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Wounded Warriors Say Some Wounds Are Invisible

Lindsey Kilbride

Andrew Coughlan marched with the Wounded Warrior Project in the Veterans Day parade downtown, Wednesday.

Wounded Warriors, originating in Jacksonville, offers 20 free programs to veterans and their families.

He says within a 100 mile radius of Jacksonville there are around 400 wounded warriors registered to the organization, and 7,000 in the entire state.

Coughlan, the alumni manager, is an alumnus himself after serving in Iraq in the Army. He says his wounds were invisible.

"I experienced a lot of traumatic events over there — motor explosions, roadside bombs, small arms, ambushes, things like that," Coughlan said. "And when I got back, my transition wasn't ideal to civilian life. I struggled for a long time, in and out of in-patient VA programs and psych wards and things like that, and then Wounded Warrior Project found me."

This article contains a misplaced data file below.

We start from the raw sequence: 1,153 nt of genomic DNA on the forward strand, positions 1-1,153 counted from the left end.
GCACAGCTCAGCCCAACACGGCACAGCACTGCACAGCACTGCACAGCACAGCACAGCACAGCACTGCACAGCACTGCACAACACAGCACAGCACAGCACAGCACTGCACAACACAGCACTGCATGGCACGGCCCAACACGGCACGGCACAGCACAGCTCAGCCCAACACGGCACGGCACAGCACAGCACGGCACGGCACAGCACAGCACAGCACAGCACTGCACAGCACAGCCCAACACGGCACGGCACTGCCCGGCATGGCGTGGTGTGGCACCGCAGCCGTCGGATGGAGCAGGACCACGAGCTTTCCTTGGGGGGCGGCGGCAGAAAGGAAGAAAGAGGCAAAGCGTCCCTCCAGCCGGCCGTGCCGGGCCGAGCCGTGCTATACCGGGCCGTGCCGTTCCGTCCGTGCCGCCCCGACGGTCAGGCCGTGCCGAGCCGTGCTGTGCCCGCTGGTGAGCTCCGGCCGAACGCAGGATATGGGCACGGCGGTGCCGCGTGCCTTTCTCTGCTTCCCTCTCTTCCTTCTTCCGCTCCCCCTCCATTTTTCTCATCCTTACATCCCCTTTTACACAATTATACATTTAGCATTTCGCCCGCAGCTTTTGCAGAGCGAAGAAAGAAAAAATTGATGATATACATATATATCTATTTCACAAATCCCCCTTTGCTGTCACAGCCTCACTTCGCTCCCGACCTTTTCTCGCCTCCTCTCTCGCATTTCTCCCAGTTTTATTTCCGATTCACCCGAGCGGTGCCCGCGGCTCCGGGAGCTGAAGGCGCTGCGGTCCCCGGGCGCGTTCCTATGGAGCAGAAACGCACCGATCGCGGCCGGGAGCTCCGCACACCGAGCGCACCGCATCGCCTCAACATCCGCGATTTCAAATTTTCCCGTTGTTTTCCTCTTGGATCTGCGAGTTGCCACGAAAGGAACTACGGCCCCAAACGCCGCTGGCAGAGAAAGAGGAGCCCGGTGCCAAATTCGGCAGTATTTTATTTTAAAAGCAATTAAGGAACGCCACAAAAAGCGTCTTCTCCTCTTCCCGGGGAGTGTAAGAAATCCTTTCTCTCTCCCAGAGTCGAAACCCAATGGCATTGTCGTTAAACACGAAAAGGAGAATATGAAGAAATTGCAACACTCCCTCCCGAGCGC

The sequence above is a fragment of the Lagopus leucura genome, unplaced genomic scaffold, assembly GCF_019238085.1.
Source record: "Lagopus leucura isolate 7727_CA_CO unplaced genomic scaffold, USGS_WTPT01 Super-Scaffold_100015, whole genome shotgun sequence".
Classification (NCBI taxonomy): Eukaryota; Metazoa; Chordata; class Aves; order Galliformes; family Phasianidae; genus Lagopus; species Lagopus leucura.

Coughlan says the organization took him from a statistic to happy. He says he now runs marathons and is on the dean's list in college.